Digital Signal Processing - Part 3/6
Check it out here: Github
In this blog we shall cover the Haar wavelet transform on an image using python. To understand the Haar basis for the image transformation we will first look at the theory behind it and then write a python program that allows us to transform an image. We will use the iconic Cameraman image for the same.
We consider a set of real valued matrices of size M x N, we can turn this into a vector space by defining addition and scalar multiplication in the usual way,
As a matter of fact, the space of a real valued M x N Matrix is equivalent to:
and we can always "unroll" the matrix into a vector. Assume we move by column to column; then the matrix becomes:
Although the matrix and vector forms represent the same data, the matrix form allows us to display the data in the form of an image. Assume each value in the matrix is a grayscale intensity, where zero is black and 255 is white; for example, we can create a checkerboard pattern of any size with the following image:
Given the equivalence between the space of M x N, Matrices and R^MN, we can easily define the inner product fo the two matrices in the usual way:
(where we have neglected the conjugation since we will only deal with real-valued matrices); in other words, we can take the inner product between two matrices as the standard inner product of their unrolled versions. The inner product allows us to define orthogonality between images and this is rather useful since we are going to explore a couple of bases for this space.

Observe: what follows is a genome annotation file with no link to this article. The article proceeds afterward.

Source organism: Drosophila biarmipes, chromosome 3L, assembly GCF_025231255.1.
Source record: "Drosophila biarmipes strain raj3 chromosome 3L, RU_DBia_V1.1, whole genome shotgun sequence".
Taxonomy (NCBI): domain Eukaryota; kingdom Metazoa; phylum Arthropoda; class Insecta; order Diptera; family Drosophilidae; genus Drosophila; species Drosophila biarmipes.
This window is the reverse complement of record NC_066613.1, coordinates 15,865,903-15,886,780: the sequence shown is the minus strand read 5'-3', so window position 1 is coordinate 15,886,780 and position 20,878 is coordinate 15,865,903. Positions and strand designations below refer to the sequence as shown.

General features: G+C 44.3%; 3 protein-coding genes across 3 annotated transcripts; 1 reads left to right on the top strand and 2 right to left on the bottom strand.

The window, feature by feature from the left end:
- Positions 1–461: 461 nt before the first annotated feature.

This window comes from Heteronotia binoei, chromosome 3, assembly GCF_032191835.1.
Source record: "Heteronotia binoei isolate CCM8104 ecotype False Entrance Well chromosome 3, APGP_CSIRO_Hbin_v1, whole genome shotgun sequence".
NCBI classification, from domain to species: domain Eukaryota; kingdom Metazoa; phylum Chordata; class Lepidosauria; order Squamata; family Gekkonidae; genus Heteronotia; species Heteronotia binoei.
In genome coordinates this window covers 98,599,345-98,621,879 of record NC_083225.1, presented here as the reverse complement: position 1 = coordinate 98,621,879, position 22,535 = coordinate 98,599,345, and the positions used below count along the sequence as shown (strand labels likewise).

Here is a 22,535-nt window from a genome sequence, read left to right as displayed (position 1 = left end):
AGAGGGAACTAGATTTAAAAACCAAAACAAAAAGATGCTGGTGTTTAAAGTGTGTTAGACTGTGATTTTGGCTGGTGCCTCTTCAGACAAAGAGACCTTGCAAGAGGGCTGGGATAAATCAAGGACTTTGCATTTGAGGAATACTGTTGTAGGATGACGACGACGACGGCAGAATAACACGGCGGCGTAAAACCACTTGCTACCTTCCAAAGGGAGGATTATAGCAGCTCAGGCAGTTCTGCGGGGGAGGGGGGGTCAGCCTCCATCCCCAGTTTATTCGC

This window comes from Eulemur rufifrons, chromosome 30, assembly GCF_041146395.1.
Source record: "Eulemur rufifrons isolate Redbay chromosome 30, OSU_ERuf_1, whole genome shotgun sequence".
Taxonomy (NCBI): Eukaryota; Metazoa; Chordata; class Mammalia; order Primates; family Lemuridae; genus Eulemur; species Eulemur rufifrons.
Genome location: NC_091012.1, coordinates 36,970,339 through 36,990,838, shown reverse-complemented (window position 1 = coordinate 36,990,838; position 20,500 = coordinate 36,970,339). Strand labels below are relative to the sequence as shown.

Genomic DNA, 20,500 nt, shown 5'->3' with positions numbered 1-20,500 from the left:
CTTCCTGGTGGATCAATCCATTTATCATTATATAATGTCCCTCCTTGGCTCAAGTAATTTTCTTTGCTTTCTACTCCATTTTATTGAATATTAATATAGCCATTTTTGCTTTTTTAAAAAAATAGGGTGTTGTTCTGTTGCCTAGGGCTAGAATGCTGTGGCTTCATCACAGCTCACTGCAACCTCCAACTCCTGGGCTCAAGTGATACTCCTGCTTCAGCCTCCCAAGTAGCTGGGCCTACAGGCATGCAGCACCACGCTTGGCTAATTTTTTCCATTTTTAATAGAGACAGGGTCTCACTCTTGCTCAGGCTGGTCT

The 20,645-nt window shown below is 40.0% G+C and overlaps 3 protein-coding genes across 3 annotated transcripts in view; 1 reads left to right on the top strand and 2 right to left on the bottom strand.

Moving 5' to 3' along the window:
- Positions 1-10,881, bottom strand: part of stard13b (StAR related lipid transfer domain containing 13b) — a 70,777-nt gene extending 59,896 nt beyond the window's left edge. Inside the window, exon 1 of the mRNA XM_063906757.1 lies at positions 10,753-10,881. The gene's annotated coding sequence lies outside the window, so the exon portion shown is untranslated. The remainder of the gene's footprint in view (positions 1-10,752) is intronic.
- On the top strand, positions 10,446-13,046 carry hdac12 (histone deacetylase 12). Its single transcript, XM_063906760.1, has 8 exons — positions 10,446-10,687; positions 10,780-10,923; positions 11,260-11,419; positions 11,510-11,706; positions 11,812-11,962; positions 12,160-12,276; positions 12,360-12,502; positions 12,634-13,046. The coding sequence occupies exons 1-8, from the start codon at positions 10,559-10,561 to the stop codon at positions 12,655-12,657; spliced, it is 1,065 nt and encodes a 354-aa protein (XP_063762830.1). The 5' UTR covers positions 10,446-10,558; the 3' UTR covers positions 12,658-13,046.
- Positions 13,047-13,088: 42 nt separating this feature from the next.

Haar basis was developed by Alfred Haar in 1909. It is the simplest and the most widely adopted wavelet basis. Let us start with a 1D signal.
The function in the right-hand side can be expressed as:
Phi(x) and Psi(x) are called mother scale function and mother wavelet function respectively. Other basis functions could be derived by scaling and translation of these functions.
For a 1-D discrete signal with length N (N>2), we can repeat this average & difference process to obtain 1 scale coefficient and N-1 detail coefficients.
The following is an example of transforming a 1-D discrete signal [9 7 3 5]
Thus, the wavelet transforms of [9 7 3 5] is given by [6 2 1 -1]
Less significant detail coefficients could be discarded for data compression purposes, like the image shows. To do a 2D Haar transform we can simply do a 1D transform twice for each axis.
1. We load an image onto the notebook. For this, we are going to use the cameraman image with image. This is one of the most famous testing images and is a low-resolution version of the original image.
2. To find out the number of grey levels we can simply check the first row of the image and its values.
3. We find that integers are between zero and 255 this means that encoding is over 8 bits since:
4. This means we have 256 Gray levels.
5. The canonical basis for any matrix space R^MN is the set of "delta" matrices where only one element equals to one while all the others are 0. Let us call them En with 0 ≤ n ≤ MN. Here is a function to create the canonical basis vector given its index:
6. Here are some basis vectors: look for the position of white pixel, which differentiates them and note that we enumerate pixels column-wise.
7. Transmitting an image can either be done pixel wise with separated values, but then we need to realise, that even a image with , coefficients in a row with take a lot of time.
8. And if due to some transmission failure we are only able to see a part of the image since the other part will have to be replaced by zeros, we would see:
9. For this reason, we use the Haar basis. This is a new basis for the image space. We can use Haar basis for transmission since it also compresses the amount of data to be transmitted.
Check out the code here